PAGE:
Api Pewhairangi's family celebrates his debut with a Haka
Monday 13 May 2013 4:30 PM
Football players see a lot of special moments. Playing first grade, scoring tries, winning big matches - so many they can sometimes be forgotten.
But for Api Pewhairangi, the moment after making his first grade debut for the Pirtek Parramatta Eels couldn't have been more memorable.
After the side's 19-18 win over the Brisbane Broncos, the Eels centre's brother and cousins greeted him outside the Eels sheds with a traditional Maori haka. The eyes of everyone nearby were transfixed on the Pewhairangi family's pride, enthusiasm and unity behind their relative.
"At first when I saw them all there I was like no, it's embarrassing, don't do it here," Api recalls.
"But quickly I was like, 'this is who I am and what we do', and I'm just a proud Maori."
Making his debut in the top Eels side meant his relatives flew in from all over New Zealand and around Australia.
"Having them all over here- my mum, my dad, brother, sister, cousins and my Newcastle parents who looked after me for three years when I was up there- it's not something that happens every day and it's all special."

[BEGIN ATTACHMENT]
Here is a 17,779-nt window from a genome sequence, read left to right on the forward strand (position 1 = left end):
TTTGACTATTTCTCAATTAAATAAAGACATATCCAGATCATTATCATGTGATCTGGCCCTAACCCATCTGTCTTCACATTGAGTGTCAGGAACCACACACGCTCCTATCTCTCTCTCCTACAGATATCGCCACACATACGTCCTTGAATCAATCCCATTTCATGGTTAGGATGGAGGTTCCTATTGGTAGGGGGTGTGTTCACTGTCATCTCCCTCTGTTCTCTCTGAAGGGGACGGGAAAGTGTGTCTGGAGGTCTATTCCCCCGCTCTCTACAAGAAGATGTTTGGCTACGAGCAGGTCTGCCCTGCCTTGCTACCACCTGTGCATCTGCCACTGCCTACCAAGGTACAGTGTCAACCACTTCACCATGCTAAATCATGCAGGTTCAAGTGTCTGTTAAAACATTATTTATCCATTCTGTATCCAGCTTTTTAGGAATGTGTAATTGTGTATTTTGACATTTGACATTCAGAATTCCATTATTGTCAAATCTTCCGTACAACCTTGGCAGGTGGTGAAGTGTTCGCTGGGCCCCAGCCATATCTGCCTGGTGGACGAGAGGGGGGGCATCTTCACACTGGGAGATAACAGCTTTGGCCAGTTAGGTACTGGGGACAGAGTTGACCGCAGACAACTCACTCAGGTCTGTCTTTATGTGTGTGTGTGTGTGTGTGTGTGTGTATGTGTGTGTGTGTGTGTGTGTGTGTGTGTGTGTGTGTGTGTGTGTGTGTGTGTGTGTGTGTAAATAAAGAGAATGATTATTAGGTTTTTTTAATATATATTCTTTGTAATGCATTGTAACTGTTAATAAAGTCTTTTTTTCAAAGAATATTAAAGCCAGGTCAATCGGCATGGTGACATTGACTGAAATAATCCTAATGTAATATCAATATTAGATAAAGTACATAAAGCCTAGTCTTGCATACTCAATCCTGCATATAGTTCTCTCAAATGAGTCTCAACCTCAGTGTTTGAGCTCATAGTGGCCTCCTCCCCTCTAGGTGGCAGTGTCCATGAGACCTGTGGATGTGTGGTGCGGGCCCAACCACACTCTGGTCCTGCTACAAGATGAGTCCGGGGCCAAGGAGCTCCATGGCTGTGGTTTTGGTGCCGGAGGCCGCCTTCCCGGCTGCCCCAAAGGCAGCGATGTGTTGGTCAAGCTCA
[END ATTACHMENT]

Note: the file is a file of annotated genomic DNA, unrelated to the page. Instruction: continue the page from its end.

Api's mother Irene says she was getting goosebumps watching the haka paying tribute to her son.
"The haka is a sign of respect and to acknowledge that we're all proud of him and happy for him," she said.
"I knew they were going to do it, I just wasn't sure when - and it was such a nice surprise for Api."
Api's younger brother Te Aorere, who also plays for Parramatta in the Talent Development Squad, says the haka is not only used for challenges as most people recognise, but also for celebrations and congratulations.
"We're saying to him we're proud of you, and we're congratulating him for his work and we're showing our respect for him," he said.
21 year old Pewhairangi left New Zealand to try his hand at rugby league in Australia when he was 16, spending four seasons in the National Youth Competition with the Newcastle Knights before moving to Parramatta at the start of this season.
"It's awesome to watch him play on the big stage because he's the first one of our family to achieve something like this," Api's cousin Mohi Aupouri said.
"I mean we all play junior footy here in Parramatta and in New Zealand but Api has done so well."
Api says it was a perfect way to cap off a winning first-grade debut.
"It was such an incredible moment. Maori was my first language and all my life I've grown up and it's just a part of me."
Watch Api being interviewed on the field straight after our win in his debut first grade game.